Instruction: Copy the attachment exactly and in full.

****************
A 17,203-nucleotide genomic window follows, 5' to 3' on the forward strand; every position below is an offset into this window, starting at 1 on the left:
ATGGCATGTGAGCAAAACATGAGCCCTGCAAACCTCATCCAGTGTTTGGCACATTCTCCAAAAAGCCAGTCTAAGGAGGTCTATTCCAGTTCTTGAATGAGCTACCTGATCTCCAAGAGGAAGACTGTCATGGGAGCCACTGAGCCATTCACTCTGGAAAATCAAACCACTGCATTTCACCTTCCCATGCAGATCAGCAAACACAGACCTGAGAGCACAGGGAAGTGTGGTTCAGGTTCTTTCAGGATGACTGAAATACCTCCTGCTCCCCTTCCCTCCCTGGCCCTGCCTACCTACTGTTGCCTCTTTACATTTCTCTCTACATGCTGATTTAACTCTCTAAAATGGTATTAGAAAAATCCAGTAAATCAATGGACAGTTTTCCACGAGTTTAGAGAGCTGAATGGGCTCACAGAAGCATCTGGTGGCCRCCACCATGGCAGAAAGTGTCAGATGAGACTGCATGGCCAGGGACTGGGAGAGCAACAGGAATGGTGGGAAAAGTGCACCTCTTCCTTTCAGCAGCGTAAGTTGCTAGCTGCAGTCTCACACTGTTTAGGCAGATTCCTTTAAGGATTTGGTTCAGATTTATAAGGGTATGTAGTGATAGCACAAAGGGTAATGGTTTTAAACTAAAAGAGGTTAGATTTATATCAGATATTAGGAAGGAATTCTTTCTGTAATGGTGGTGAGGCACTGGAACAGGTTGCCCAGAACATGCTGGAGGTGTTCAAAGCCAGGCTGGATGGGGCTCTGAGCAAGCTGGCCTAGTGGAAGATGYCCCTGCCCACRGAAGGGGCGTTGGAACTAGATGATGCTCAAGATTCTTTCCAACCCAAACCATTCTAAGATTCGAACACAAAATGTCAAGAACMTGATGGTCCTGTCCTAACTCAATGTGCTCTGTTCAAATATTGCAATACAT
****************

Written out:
A 17,203-nucleotide genomic window follows, 5' to 3' on the forward strand; every position below is an offset into this window, starting at 1 on the left:
ATGGCATGTGAGCAAAACATGAGCCCTGCAAACCTCATCCAGTGTTTGGCACATTCTCCAAAAAGCCAGTCTAAGGAGGTCTATTCCAGTTCTTGAATGAGCTACCTGATCTCCAAGAGGAAGACTGTCATGGGAGCCACTGAGCCATTCACTCTGGAAAATCAAACCACTGCATTTCACCTTCCCATGCAGATCAGCAAACACAGACCTGAGAGCACAGGGAAGTGTGGTTCAGGTTCTTTCAGGATGACTGAAATACCTCCTGCTCCCCTTCCCTCCCTGGCCCTGCCTACCTACTGTTGCCTCTTTACATTTCTCTCTACATGCTGATTTAACTCTCTAAAATGGTATTAGAAAAATCCAGTAAATCAATGGACAGTTTTCCACGAGTTTAGAGAGCTGAATGGGCTCACAGAAGCATCTGGTGGCCRCCACCATGGCAGAAAGTGTCAGATGAGACTGCATGGCCAGGGACTGGGAGAGCAACAGGAATGGTGGGAAAAGTGCACCTCTTCCTTTCAGCAGCGTAAGTTGCTAGCTGCAGTCTCACACTGTTTAGGCAGATTCCTTTAAGGATTTGGTTCAGATTTATAAGGGTATGTAGTGATAGCACAAAGGGTAATGGTTTTAAACTAAAAGAGGTTAGATTTATATCAGATATTAGGAAGGAATTCTTTCTGTAATGGTGGTGAGGCACTGGAACAGGTTGCCCAGAACATGCTGGAGGTGTTCAAAGCCAGGCTGGATGGGGCTCTGAGCAAGCTGGCCTAGTGGAAGATGYCCCTGCCCACRGAAGGGGCGTTGGAACTAGATGATGCTCAAGATTCTTTCCAACCCAAACCATTCTAAGATTCGAACACAAAATGTCAAGAACMTGATGGTCCTGTCCTAACTCAATGTGCTCTGTTCAAATATTGCAATACAT